untrained fish to develop a search image.
In conducting my data analysis, I compared the rate at which untrained fish developed a search image in treat-
ment pools (trained and untrained fish) to control pools (only untrained fish). Untrained fish in the control
pools took substantially fewer mealworms than did fish in the treatment pools. Moreover, the learning proc-
ess was very rapid, with evidence suggesting that untrained fish in treatment pools learned within one day.
Thus, I conclude that that transitive inference plays a strong role in development of a search image.
My next research endeavor finds me outside of fish behavior and outside of Virginia. This summer I will travel
to Colorado to continue work started by my advisor, Chas. Gowan, during his Ph.D. research. During that
research, log drops were installed in 6 Colorado streams in 1988 and trout populations were monitored for
six years following installation. It was determined that trout populations increased by as much as 100%, but
those streams have not been monitored since the conclusion of that study in 1996.
(Continued on page 5)
Summer Edition 2009 Page 5
Student Research Highlight: Shannon White
(Continued from page 4)
My research this summer will involve resampling those streams in order to determine how log drops installed
in 1988 effect today‘s trout populations. Habitat manipulations are expensive, but if it can be shown that habi-
tat manipulation provides benefit for at least two decades, managers can more easily justify the expense in-
volved. Thus, I anticipate that these finding will be of great interest to fisheries managers.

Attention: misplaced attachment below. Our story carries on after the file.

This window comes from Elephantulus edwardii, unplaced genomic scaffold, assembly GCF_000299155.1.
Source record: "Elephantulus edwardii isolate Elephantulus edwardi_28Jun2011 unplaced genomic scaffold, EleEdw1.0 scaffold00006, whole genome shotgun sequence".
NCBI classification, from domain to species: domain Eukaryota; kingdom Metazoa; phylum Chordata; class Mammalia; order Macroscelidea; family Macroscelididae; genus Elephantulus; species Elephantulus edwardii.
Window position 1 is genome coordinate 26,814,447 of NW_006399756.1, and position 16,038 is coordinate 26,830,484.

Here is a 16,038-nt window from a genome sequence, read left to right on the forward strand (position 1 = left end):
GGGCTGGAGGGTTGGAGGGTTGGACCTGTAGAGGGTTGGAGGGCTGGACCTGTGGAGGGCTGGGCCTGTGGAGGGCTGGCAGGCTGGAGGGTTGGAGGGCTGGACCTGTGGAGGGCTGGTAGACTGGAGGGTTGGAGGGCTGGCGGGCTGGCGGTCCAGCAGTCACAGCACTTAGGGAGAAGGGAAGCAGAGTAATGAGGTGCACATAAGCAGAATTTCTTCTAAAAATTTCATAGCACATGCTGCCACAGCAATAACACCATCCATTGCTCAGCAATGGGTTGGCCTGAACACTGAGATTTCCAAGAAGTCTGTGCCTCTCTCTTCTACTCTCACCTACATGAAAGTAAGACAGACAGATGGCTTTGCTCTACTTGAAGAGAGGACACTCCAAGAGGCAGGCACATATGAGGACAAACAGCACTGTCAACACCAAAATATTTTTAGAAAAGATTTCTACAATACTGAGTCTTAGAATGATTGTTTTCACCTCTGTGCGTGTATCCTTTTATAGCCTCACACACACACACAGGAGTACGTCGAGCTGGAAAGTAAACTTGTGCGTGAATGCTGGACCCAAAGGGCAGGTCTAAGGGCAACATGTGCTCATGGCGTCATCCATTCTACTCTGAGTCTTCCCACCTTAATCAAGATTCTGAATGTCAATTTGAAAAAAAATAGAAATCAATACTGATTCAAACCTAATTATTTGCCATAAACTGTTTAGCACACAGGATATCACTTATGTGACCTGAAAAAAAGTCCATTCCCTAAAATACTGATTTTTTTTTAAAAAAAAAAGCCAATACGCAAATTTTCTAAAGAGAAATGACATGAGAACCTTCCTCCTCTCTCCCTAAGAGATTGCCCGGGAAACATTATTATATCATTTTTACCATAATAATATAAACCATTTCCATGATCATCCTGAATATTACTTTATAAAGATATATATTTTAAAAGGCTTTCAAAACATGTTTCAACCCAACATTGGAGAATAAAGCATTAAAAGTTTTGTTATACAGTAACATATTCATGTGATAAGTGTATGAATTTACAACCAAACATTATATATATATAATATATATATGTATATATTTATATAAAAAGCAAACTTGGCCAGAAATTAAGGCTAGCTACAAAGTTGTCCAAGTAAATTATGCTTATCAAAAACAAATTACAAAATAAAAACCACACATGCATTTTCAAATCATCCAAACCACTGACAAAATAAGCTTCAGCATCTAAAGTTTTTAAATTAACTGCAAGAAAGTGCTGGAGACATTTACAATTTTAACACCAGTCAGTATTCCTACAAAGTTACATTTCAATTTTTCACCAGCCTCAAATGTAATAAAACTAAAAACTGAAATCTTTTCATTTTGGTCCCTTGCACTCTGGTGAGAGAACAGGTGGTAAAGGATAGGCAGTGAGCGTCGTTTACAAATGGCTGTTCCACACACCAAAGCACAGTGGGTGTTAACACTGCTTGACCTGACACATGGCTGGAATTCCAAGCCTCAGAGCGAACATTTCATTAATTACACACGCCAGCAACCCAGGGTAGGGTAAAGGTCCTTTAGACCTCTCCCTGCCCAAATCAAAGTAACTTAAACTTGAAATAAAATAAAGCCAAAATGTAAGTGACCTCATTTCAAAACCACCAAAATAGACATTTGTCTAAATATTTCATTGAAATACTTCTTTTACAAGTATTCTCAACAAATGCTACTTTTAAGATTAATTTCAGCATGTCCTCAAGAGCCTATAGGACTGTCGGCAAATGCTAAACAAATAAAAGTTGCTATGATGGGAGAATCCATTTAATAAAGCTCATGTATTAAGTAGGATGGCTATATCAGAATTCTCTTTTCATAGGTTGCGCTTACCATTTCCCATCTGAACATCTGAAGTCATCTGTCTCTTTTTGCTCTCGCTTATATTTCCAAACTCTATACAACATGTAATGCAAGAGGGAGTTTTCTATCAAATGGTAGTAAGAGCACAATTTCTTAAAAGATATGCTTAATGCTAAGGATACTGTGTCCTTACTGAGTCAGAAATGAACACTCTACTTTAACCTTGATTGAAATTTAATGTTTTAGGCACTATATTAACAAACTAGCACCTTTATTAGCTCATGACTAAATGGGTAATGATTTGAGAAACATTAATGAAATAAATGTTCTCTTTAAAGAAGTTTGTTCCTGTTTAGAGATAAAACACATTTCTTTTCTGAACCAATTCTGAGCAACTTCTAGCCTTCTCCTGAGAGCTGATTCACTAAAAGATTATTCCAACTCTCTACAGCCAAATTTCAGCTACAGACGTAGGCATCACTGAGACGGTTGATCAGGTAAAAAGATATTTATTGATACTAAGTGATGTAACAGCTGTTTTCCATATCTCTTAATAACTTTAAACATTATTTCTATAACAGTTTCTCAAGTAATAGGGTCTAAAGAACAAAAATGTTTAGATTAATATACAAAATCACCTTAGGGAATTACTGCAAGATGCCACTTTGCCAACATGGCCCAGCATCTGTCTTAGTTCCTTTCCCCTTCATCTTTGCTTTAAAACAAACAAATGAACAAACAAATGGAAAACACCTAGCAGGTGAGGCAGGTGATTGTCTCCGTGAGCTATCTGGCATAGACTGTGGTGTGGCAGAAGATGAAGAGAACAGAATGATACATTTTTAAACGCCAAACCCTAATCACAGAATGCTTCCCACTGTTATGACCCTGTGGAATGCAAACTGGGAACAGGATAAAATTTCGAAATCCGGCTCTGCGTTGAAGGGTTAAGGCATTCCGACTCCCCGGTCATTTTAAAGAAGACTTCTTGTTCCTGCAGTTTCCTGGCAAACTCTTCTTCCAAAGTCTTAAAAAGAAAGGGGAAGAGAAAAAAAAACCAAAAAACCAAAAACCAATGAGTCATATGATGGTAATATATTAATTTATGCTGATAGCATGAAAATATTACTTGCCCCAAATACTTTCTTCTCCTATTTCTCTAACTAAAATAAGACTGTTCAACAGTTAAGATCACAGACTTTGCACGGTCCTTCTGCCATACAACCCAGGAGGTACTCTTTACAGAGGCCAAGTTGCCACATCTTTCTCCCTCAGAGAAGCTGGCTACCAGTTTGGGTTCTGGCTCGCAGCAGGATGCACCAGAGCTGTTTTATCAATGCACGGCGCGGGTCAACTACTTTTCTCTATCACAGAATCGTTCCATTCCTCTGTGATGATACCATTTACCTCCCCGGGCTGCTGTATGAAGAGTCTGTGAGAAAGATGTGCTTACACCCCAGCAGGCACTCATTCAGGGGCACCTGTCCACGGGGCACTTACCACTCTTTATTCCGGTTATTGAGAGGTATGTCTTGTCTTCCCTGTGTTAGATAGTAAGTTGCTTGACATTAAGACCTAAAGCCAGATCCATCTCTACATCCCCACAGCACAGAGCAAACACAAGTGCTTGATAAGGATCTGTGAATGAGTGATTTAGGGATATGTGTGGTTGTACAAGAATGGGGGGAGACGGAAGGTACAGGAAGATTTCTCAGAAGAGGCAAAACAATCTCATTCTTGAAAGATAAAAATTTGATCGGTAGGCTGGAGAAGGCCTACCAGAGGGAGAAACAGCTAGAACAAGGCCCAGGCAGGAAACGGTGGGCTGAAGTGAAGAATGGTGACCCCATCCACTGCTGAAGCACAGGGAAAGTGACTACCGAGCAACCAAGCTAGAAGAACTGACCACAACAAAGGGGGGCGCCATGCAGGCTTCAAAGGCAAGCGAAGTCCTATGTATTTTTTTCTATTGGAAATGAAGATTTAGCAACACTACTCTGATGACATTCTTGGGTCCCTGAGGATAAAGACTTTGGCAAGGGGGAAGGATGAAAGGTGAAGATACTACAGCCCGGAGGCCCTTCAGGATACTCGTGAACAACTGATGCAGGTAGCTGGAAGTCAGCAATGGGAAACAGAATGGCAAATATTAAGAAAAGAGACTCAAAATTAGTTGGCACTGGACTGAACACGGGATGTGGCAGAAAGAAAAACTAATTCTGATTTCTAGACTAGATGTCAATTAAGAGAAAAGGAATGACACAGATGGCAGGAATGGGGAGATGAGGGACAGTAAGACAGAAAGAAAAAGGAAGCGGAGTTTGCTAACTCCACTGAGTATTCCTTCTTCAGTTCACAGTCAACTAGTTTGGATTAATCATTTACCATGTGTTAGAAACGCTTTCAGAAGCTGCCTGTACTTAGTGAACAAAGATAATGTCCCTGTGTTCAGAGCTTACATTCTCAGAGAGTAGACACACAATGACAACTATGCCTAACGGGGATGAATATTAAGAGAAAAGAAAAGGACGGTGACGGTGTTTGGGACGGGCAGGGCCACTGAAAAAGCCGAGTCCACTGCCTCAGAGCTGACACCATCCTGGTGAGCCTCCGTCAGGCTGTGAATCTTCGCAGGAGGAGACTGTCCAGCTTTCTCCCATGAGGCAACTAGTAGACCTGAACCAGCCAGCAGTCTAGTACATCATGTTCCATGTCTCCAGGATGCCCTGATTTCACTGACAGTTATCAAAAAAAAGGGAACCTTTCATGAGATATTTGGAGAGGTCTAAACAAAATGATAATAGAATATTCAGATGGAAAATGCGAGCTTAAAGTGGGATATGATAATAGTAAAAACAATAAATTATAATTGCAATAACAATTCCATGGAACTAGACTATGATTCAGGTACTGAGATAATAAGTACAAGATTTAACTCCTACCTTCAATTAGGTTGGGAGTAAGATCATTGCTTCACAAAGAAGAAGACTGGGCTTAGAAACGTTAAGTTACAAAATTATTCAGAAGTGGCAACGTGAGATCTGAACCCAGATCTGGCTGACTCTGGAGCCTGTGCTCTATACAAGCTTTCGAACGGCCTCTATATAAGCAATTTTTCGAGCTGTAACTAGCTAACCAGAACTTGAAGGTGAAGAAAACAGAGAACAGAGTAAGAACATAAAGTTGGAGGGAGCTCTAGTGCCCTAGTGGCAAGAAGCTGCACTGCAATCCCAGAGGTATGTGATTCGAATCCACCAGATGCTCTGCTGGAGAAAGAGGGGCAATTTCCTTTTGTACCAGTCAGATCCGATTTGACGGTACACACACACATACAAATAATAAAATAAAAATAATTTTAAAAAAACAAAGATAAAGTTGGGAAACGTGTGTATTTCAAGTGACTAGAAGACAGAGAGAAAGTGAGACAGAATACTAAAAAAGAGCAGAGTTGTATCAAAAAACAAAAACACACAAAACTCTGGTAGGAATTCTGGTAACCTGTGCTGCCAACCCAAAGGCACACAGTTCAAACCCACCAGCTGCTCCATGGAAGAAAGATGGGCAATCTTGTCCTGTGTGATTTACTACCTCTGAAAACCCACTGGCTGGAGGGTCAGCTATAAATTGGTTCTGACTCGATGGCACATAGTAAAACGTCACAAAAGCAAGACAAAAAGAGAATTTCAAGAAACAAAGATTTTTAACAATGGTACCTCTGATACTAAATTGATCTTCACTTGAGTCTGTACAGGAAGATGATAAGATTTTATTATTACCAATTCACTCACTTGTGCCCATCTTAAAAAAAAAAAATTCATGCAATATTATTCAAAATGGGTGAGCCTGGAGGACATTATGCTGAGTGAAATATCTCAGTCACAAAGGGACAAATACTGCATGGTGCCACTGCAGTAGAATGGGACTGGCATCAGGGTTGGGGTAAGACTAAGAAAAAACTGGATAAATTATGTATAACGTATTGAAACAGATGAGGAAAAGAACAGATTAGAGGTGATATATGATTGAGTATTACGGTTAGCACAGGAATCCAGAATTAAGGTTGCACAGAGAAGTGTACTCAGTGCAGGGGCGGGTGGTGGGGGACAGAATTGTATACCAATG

It is my hope that I will be able to present the conclusions of my study in Colorado, and all future endeavors,
and upcoming VCAFS meetings. With support from the chapter through the Robert E. Jenkins scholarship and
career/educational opportunities I have more than assured my passion for fisheries biology and a desire to con-
tinue research in the field.
Good luck in Colorado, Shannon! We’re all looking forward to hearing more about your new research and future suc-
Snakehead Update 2009
Personnel with the Virginia Department of Game and Inland Fisheries continued to sample the Potomac River
tributaries as part of a northern snakehead investigation. Boat electrofishing samples (n=11) in 2008 were
commensurate with previous years, and effort was largely confined to the three core tributaries in the center
of distribution (Little Hunting Creek, Dogue Creek and Pohick/Accotink complex). Boat electrofishing mean
catch rate of northern snakehead was 4.8 fish per hour which represented an increase from 2007 (2.9 fish per
hour) but was still below the record catch rate in 2006 (6.1 fish per hour). However, catch rate for 2009 (as
of mid June) was 5.6 fish per hour and was the highest documented except for the ―outlier‖ year of 2006. The
linear trend indicated an increasing population (r2=0.56; P=0.09, n=6).
Reported angler catches in 2008 (52) were nearly identical to those reported in 2007 (53). Both years repre-
sented more reported catches than during 2004-2006 combined. Recently bow fishing for northern snake-
heads has become popular, and it appears that a record number of fish will be taken in 2009 with combined
gears (hook and line and archery).
Results of a creel survey conducted at Virginia boat ramps south of Washington, DC from June-October, 2008
suggested angler catch rate of northern snakehead may have been higher than anticipated. There were an esti-
mated 201 northern snakeheads caught during the period, and 27% of the 290 anglers interviewed reported
catching one or more snakeheads. Only 3% of anglers reported actually targeting snakeheads as some time,
but none claimed they were targeting snakeheads the day of interview.
Range, based on reported angler catches, increased dramatically in 2009 with the catch of a snakehead in a fyke
net 20 miles below the previously known downstream limit of distribution. Currently, known colonized waters